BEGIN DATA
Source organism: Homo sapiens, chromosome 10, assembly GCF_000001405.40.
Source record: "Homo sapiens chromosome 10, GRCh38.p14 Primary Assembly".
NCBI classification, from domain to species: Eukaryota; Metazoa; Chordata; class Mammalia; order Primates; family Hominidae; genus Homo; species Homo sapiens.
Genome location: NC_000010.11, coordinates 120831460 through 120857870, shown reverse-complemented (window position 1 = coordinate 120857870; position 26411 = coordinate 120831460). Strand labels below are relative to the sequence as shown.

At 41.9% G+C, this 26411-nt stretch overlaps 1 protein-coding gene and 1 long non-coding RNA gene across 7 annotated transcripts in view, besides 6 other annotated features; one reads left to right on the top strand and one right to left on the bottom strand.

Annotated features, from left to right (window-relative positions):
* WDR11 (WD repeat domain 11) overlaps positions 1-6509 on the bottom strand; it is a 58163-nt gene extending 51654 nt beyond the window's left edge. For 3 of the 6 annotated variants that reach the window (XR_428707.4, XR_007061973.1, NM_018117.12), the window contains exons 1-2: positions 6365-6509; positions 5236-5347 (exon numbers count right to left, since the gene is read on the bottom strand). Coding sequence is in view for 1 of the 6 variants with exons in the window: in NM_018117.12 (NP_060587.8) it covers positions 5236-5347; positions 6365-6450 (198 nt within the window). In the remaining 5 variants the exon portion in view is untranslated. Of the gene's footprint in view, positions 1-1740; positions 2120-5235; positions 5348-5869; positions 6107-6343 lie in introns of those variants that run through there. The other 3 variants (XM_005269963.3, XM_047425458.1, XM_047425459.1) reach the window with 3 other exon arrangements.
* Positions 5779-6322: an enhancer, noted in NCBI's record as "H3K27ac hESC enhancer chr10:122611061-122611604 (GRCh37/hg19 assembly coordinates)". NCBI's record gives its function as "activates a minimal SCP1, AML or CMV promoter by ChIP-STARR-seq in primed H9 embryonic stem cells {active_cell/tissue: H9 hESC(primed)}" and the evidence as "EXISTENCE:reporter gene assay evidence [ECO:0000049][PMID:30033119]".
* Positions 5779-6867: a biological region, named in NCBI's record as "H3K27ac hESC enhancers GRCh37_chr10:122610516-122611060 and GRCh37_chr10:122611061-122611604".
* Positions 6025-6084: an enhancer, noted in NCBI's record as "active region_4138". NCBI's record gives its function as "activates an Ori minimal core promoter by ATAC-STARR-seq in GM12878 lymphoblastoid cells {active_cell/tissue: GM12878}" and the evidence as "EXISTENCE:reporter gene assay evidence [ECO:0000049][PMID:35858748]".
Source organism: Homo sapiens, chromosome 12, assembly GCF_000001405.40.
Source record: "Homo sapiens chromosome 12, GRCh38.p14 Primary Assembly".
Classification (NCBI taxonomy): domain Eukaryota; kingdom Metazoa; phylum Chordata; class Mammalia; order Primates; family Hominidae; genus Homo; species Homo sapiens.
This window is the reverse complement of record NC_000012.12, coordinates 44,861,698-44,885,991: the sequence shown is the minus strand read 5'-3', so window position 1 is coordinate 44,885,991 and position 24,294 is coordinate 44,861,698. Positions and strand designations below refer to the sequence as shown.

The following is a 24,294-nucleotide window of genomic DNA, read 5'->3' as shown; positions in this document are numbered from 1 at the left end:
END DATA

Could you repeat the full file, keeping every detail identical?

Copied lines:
Source organism: Homo sapiens, chromosome 10, assembly GCF_000001405.40.
Source record: "Homo sapiens chromosome 10, GRCh38.p14 Primary Assembly".
NCBI classification, from domain to species: Eukaryota; Metazoa; Chordata; class Mammalia; order Primates; family Hominidae; genus Homo; species Homo sapiens.
Genome location: NC_000010.11, coordinates 120831460 through 120857870, shown reverse-complemented (window position 1 = coordinate 120857870; position 26411 = coordinate 120831460). Strand labels below are relative to the sequence as shown.

At 41.9% G+C, this 26411-nt stretch overlaps 1 protein-coding gene and 1 long non-coding RNA gene across 7 annotated transcripts in view, besides 6 other annotated features; one reads left to right on the top strand and one right to left on the bottom strand.

Annotated features, from left to right (window-relative positions):
* WDR11 (WD repeat domain 11) overlaps positions 1-6509 on the bottom strand; it is a 58163-nt gene extending 51654 nt beyond the window's left edge. For 3 of the 6 annotated variants that reach the window (XR_428707.4, XR_007061973.1, NM_018117.12), the window contains exons 1-2: positions 6365-6509; positions 5236-5347 (exon numbers count right to left, since the gene is read on the bottom strand). Coding sequence is in view for 1 of the 6 variants with exons in the window: in NM_018117.12 (NP_060587.8) it covers positions 5236-5347; positions 6365-6450 (198 nt within the window). In the remaining 5 variants the exon portion in view is untranslated. Of the gene's footprint in view, positions 1-1740; positions 2120-5235; positions 5348-5869; positions 6107-6343 lie in introns of those variants that run through there. The other 3 variants (XM_005269963.3, XM_047425458.1, XM_047425459.1) reach the window with 3 other exon arrangements.
* Positions 5779-6322: an enhancer, noted in NCBI's record as "H3K27ac hESC enhancer chr10:122611061-122611604 (GRCh37/hg19 assembly coordinates)". NCBI's record gives its function as "activates a minimal SCP1, AML or CMV promoter by ChIP-STARR-seq in primed H9 embryonic stem cells {active_cell/tissue: H9 hESC(primed)}" and the evidence as "EXISTENCE:reporter gene assay evidence [ECO:0000049][PMID:30033119]".
* Positions 5779-6867: a biological region, named in NCBI's record as "H3K27ac hESC enhancers GRCh37_chr10:122610516-122611060 and GRCh37_chr10:122611061-122611604".
* Positions 6025-6084: an enhancer, noted in NCBI's record as "active region_4138". NCBI's record gives its function as "activates an Ori minimal core promoter by ATAC-STARR-seq in GM12878 lymphoblastoid cells {active_cell/tissue: GM12878}" and the evidence as "EXISTENCE:reporter gene assay evidence [ECO:0000049][PMID:35858748]".
Source organism: Homo sapiens, chromosome 12, assembly GCF_000001405.40.
Source record: "Homo sapiens chromosome 12, GRCh38.p14 Primary Assembly".
Classification (NCBI taxonomy): domain Eukaryota; kingdom Metazoa; phylum Chordata; class Mammalia; order Primates; family Hominidae; genus Homo; species Homo sapiens.
This window is the reverse complement of record NC_000012.12, coordinates 44,861,698-44,885,991: the sequence shown is the minus strand read 5'-3', so window position 1 is coordinate 44,885,991 and position 24,294 is coordinate 44,861,698. Positions and strand designations below refer to the sequence as shown.

The following is a 24,294-nucleotide window of genomic DNA, read 5'->3' as shown; positions in this document are numbered from 1 at the left end: